when the insertable component is not already being displayed as part of said document, incorporates the insertable component as part of the display representing the document; and
when the insertable component is already being displayed as part of said other document, does not incorporate the insertable component as part of the display representing the document.
15. The system of claim 14 wherein the document represents a web page.
16. The system of claim 15 wherein the document is an HTML document.
17. The system of claim 15 wherein the second component is a browser that directs the execution of the inserted code.
18. The system of claim 15 wherein the first component is a proxy server.
19. The system of claim 15 including a third component that periodically updates the insertable component.
20. The system of claim 15 wherein the inserted code includes HTML tags that are used to create an ActiveX component.
21. The system of claim 15 wherein the inserted code includes HTML tags that are used to create a plug-in component.
22. The system of claim 15 wherein the inserted code includes a script.
23. The system of claim 22 wherein the script is a Java script.
24. The system of claim 22 wherein the script is a VB script.
25. The system of claim 15 wherein the insertable component is a user interface element.
26. The system of claim 15 wherein the insertable component is an HTML frame.
27. A computer-readable medium containing instructions for causing a computer system to conditionally incorporate an insertable component as part of a document when generating a display representing the document, by:
determining whether the insertable component is already being displayed as part of an other document;
when the insertable component is not already being displayed, incorporating the insertable component as part of the display representing the document; and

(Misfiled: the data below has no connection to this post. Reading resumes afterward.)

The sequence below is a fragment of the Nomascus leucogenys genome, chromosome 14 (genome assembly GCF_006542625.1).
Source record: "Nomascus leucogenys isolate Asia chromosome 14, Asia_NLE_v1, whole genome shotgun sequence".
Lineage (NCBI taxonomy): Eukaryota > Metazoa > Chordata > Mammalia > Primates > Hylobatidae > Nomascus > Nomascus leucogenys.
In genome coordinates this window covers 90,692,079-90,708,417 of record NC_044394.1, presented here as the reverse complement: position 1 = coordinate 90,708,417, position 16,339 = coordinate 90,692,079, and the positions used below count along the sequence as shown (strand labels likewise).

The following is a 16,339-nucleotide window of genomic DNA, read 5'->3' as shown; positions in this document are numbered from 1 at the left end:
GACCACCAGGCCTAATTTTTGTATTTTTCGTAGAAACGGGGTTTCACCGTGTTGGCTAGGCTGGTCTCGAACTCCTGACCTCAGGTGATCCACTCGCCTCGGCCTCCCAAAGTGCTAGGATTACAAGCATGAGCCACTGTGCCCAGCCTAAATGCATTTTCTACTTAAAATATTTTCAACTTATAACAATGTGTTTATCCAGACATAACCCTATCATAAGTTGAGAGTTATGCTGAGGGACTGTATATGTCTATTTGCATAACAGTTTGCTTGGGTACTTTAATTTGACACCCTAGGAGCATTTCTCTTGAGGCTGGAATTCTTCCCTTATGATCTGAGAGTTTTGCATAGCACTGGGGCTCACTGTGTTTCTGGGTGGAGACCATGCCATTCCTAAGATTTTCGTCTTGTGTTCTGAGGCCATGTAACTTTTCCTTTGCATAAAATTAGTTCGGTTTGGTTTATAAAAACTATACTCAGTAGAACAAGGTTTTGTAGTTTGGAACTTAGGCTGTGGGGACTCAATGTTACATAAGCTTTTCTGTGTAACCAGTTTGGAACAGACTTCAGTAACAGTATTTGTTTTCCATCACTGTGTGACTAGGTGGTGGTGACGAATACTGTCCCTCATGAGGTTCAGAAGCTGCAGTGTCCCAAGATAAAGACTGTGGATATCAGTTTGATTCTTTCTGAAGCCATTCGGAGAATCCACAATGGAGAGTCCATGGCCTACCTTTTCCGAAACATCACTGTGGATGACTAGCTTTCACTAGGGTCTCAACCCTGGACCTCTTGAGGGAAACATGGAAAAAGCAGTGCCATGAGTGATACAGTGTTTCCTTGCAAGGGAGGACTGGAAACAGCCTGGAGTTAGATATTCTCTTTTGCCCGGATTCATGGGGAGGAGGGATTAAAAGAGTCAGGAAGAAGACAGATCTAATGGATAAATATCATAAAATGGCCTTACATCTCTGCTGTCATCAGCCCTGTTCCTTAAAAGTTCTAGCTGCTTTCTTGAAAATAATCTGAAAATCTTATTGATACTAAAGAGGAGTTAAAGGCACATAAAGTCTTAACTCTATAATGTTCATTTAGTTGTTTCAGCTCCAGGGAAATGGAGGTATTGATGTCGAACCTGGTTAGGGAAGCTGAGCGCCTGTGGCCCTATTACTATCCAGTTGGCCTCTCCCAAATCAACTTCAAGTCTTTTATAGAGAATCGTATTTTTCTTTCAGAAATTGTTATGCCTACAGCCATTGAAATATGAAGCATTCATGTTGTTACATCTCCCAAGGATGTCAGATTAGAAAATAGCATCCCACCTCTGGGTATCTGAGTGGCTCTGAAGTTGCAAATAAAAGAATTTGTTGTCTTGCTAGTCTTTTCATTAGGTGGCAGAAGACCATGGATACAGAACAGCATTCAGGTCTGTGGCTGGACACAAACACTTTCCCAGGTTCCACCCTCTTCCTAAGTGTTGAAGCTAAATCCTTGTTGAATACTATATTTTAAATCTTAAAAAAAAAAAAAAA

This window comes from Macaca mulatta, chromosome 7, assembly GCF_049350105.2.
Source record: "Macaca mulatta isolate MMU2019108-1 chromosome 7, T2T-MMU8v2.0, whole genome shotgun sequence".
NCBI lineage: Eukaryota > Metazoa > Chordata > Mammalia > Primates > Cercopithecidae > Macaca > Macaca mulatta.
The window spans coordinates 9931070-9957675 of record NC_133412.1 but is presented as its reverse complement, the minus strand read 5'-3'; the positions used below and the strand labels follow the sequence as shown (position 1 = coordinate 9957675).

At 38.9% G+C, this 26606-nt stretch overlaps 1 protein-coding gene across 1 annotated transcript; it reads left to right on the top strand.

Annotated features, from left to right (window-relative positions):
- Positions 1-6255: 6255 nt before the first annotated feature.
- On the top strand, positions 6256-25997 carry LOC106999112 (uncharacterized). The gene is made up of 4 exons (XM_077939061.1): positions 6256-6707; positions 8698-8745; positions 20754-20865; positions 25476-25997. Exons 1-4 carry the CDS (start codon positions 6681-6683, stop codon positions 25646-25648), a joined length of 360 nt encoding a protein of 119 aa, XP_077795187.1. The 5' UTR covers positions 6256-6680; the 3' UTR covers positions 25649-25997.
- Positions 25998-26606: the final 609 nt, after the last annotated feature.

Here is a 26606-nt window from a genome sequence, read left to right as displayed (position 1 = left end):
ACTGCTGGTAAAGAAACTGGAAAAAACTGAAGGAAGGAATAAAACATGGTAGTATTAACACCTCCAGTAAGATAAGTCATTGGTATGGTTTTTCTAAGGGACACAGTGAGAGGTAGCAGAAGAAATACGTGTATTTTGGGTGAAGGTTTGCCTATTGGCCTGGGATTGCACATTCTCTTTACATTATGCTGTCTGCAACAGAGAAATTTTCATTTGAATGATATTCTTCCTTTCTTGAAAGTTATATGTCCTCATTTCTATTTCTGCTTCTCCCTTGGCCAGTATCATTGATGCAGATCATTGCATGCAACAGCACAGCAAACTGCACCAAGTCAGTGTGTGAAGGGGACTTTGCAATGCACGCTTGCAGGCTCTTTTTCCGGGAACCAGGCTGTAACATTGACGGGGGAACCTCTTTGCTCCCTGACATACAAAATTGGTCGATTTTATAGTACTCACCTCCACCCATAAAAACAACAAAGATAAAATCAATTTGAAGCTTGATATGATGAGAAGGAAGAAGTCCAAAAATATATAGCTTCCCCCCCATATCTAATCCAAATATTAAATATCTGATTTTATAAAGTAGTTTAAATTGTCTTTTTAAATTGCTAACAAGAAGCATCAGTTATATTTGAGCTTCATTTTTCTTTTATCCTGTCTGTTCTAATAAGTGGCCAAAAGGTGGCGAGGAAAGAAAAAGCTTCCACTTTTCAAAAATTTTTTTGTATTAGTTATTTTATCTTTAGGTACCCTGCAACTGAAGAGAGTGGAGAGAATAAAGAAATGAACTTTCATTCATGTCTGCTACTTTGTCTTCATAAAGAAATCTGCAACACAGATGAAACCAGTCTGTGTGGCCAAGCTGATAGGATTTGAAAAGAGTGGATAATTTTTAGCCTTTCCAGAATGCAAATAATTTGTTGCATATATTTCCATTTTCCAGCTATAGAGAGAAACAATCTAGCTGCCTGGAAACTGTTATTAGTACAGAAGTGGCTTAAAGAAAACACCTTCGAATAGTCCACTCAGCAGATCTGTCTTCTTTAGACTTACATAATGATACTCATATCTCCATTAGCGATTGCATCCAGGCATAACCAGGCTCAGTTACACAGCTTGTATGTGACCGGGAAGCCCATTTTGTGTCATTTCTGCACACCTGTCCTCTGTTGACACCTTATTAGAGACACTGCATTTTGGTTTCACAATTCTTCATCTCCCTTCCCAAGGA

when the insertable component is already being displayed as part of an other document, not incorporating the insertable component as part of the display representing the document.
28. The computer readable medium of claim 27 wherein the document represents a web page.
29. The computer-readable medium of claim 27 wherein the document is an HTML document.
30. The computer-readable medium of claim 27 wherein the instructions create an ActiveX component.
31. The computer-readable medium of claim 27 wherein the instructions create a plug-in component.
32. The computer-readable medium of claim 27 wherein the insertable component is a user interface element.
33. The computer-readable medium of claim 27 wherein the insertable component is an HTML frame.
34. A computer program for conditionally incorporating an insertable component as part of a document when generating a display representing the document, by:
determining whether the insertable component is already being displayed as part of an other document;
when the insertable component is not already being displayed as part of an other document, incorporating the insertable component as part of the display representing the document; and
when the insertable component is already being displayed as part of an other document, not incorporating the insertable component as part of the display representing the document.
Description
TECHNICAL FIELD

The present invention relates to transparently modifying an existing document and, in particular, to injecting code into an HTML document that conditionally generates a user interface component.

BACKGROUND OF THE INVENTION